HONG KONG: High common stock leverage among each of Japan’s major non-life insurers brings systematic equity price risk into greater consideration, given the current COVID-19-driven stock market volatility, according to an AM Best special report.
The Best’s Special Report, “Japan Non-Life: Robust Capitalisation to Weather Stock Market Volatility,” states that stock market volatility continues to pose the biggest challenge to the balance sheets of Japan’s major non-life insurers, given the potential losses to the asset valuations that companies may face during global stock market routs.
The report notes that the top four domestic non-life insurers – Aioi Nissay Dowa Insurance, Mitsui Sumitomo Insurance, Sompo Japan Insurance, and Tokio Marine & Nichido Fire Insurance – which have relatively high common stock leverage, reported lower valuations of their stock holdings during first-quarter 2020; this has led to considerable pressure on the fair value of their available for-sale securities and adjusted net assets in absolute terms.
The aggregate fair value of the companies’ available-for-sale securities plunged by over JPY 1.0 trillion (USD 9 billion), while aggregate adjusted net assets contracted by more than JPY 1.4 trillion (USD 12 billion) quarter on quarter.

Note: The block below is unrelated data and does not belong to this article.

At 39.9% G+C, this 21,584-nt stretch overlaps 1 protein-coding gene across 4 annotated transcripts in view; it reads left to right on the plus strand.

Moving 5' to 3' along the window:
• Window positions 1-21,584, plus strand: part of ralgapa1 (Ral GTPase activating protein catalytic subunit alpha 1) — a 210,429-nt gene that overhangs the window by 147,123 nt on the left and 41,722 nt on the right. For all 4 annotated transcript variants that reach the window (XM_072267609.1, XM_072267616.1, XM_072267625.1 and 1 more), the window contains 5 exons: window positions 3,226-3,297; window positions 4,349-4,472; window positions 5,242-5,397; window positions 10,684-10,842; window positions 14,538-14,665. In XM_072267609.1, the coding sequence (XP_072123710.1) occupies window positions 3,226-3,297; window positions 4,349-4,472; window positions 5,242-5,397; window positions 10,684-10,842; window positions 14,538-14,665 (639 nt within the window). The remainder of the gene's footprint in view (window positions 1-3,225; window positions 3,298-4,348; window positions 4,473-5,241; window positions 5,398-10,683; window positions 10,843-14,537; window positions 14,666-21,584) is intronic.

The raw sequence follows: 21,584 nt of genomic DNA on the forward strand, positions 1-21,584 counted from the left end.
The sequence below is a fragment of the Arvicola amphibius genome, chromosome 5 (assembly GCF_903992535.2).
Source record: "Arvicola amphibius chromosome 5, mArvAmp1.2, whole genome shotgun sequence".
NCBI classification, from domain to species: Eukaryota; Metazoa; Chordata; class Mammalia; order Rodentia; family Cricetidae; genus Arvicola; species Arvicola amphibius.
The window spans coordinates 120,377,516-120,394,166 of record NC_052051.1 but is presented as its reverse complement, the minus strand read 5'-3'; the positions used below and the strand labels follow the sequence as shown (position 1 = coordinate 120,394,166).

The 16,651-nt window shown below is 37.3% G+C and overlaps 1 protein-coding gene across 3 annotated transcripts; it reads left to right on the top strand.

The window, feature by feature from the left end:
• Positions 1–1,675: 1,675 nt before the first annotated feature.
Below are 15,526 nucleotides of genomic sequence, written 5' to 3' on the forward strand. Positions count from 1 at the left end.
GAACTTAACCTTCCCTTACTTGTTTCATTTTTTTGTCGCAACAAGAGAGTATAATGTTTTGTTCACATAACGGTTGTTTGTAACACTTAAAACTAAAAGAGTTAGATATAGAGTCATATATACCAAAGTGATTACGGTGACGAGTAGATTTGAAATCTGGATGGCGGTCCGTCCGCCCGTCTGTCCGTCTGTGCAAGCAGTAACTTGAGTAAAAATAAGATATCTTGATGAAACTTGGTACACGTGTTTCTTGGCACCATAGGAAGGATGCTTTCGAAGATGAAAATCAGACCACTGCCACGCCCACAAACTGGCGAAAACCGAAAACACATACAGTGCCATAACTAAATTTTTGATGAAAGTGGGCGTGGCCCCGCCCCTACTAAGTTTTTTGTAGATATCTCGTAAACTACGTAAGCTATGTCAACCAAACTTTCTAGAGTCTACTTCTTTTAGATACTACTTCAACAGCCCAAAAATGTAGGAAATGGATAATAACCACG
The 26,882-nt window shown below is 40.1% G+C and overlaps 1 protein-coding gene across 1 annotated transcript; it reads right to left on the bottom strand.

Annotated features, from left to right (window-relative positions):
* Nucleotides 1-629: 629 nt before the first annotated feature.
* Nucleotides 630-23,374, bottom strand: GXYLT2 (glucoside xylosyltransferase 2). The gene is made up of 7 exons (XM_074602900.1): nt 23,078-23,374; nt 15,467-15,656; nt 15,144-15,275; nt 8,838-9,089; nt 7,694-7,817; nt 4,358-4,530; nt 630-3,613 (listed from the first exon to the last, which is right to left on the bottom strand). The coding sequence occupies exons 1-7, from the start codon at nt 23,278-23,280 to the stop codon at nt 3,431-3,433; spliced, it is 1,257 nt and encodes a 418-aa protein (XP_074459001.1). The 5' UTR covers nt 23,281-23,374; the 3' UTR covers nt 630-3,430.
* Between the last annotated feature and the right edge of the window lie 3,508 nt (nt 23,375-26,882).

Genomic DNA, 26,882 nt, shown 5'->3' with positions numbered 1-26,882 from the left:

Nevertheless, AM Best notes that approximately 50% of the main four insurers’ collective equity portfolio is allocated to foreign stocks, which are mostly long-term equity holdings of affiliated insurance subsidiaries. As a result, any changes owing to the day-to-day fluctuations in global stock markets generally have a limited causal relationship with the valuations of these foreign equities.
Domestic common stock exposure remains a material risk factor on the balance sheets of major Japanese non-life insurers. However, AM Best believes that systematic equity price risk is unlikely to result in material changes to major non-life insurers’ balance sheet strength assessments, owing to their very strong risk-adjusted capital positions and manageable exposure to domestic common equities.
In addition, as the companies continue to gradually dispose of some of their strategic domestic holdings while continually expanding their overseas business portfolios, the capital strain that stems from domestic common equity exposure will recede gradually over time.